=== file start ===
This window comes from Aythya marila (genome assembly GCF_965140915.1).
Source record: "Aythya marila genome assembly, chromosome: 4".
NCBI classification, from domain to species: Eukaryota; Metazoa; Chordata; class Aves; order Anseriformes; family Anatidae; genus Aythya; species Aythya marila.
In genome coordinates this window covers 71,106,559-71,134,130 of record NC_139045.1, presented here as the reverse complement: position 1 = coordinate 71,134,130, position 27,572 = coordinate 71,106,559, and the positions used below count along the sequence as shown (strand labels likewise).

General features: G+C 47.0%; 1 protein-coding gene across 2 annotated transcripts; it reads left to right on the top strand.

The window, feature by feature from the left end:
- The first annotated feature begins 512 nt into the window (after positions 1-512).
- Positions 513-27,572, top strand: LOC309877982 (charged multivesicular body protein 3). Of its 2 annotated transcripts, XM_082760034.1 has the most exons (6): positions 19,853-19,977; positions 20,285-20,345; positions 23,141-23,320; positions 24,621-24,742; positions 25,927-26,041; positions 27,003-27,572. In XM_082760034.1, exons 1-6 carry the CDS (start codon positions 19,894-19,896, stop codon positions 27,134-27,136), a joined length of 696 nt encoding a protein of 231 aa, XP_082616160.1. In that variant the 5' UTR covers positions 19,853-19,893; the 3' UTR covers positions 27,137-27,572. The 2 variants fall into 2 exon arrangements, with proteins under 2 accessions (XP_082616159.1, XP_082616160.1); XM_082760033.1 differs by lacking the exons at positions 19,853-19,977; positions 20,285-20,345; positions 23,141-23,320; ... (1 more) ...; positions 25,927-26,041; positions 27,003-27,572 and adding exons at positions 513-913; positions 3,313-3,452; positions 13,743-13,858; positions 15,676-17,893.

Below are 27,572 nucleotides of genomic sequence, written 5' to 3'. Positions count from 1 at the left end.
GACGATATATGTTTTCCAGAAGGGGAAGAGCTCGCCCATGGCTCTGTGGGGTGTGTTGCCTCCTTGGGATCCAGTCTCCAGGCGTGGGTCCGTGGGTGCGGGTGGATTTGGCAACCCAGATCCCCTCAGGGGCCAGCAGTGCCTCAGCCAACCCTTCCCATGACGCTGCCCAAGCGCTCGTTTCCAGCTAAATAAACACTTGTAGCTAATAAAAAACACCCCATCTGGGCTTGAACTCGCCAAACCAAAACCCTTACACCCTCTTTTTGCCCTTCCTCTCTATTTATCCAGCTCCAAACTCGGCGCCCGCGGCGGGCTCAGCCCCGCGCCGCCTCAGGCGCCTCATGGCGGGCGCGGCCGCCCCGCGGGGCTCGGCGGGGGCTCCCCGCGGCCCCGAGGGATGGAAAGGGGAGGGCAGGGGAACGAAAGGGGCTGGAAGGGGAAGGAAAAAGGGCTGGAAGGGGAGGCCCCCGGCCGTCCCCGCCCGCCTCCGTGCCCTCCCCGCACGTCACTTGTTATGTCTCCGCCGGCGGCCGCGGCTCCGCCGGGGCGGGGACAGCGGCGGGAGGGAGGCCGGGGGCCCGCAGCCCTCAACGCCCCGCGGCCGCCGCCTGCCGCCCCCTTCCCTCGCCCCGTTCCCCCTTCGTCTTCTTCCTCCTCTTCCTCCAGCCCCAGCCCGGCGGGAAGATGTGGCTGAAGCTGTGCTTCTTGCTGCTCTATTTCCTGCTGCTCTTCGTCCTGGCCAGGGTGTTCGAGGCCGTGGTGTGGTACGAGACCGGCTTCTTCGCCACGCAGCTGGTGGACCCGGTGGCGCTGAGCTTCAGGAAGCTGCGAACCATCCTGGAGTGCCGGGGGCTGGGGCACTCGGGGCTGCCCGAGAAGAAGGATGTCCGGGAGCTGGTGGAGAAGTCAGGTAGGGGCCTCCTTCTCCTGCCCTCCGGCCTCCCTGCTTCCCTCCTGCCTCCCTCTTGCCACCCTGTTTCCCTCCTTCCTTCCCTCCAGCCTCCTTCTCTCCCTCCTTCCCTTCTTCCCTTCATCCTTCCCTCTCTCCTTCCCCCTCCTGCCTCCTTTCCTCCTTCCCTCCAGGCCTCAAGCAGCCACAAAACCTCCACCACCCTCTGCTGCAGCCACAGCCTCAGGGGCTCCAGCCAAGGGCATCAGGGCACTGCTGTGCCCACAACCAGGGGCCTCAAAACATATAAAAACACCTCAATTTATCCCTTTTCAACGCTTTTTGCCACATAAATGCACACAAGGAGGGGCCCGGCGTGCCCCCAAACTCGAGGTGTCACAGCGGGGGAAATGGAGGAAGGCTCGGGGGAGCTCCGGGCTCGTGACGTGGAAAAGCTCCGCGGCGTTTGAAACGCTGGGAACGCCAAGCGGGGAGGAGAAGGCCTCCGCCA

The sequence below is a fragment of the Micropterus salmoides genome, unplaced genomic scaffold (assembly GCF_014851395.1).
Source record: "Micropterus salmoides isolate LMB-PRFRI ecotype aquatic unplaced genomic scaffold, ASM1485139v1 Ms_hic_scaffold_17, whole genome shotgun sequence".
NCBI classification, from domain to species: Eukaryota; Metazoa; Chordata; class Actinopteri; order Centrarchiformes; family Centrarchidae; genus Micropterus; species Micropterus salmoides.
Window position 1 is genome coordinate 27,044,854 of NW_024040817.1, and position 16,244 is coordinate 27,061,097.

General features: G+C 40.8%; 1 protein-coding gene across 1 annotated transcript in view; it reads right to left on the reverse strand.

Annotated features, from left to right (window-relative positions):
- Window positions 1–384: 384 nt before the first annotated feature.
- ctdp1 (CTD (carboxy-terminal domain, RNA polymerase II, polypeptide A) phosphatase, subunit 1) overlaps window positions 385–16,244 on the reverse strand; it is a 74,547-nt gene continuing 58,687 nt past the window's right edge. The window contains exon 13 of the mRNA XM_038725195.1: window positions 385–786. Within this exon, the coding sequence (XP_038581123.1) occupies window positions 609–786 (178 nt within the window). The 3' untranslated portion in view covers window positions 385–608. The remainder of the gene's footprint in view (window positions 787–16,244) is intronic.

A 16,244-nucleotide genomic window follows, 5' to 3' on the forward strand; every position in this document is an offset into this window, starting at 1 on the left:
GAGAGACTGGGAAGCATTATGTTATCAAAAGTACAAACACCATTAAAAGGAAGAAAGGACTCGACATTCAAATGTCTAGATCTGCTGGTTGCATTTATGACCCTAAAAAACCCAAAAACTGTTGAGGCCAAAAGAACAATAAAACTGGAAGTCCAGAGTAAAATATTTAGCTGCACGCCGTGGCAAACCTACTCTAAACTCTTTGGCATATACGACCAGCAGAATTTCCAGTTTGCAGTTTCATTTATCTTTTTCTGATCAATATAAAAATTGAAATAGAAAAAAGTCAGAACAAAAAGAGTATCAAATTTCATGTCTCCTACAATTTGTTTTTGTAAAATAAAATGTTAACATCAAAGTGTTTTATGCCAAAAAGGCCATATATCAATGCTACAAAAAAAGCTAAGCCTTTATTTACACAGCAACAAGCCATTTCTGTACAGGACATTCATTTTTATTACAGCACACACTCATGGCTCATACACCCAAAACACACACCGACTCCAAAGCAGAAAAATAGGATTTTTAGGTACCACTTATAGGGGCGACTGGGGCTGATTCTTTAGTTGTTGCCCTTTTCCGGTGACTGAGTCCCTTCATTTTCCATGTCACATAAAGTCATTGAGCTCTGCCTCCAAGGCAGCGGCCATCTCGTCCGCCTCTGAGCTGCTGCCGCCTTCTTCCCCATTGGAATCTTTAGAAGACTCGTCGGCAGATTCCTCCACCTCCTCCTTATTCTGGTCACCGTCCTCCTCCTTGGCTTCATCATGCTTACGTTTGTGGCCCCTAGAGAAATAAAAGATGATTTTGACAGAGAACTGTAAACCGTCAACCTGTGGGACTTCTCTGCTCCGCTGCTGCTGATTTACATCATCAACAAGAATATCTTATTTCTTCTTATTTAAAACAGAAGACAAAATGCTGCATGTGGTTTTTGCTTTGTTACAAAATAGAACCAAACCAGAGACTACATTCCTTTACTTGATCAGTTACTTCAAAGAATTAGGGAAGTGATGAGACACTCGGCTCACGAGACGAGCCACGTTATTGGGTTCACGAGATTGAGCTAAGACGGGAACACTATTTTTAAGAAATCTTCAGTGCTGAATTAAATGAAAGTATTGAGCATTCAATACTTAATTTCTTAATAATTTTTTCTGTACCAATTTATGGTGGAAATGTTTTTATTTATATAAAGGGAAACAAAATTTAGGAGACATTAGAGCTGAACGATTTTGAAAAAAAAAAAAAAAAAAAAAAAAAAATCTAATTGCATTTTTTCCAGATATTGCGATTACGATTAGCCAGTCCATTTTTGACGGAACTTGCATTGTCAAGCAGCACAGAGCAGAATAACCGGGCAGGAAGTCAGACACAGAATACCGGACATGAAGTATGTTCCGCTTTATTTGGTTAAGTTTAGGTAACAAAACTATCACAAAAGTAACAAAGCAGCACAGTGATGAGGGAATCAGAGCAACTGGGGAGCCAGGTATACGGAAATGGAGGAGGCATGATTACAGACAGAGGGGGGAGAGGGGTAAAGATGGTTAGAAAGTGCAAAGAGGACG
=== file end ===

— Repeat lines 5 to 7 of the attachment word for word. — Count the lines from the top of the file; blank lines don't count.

General features: G+C 47.0%; 1 protein-coding gene across 2 annotated transcripts; it reads left to right on the top strand.

The window, feature by feature from the left end:
- The first annotated feature begins 512 nt into the window (after positions 1-512).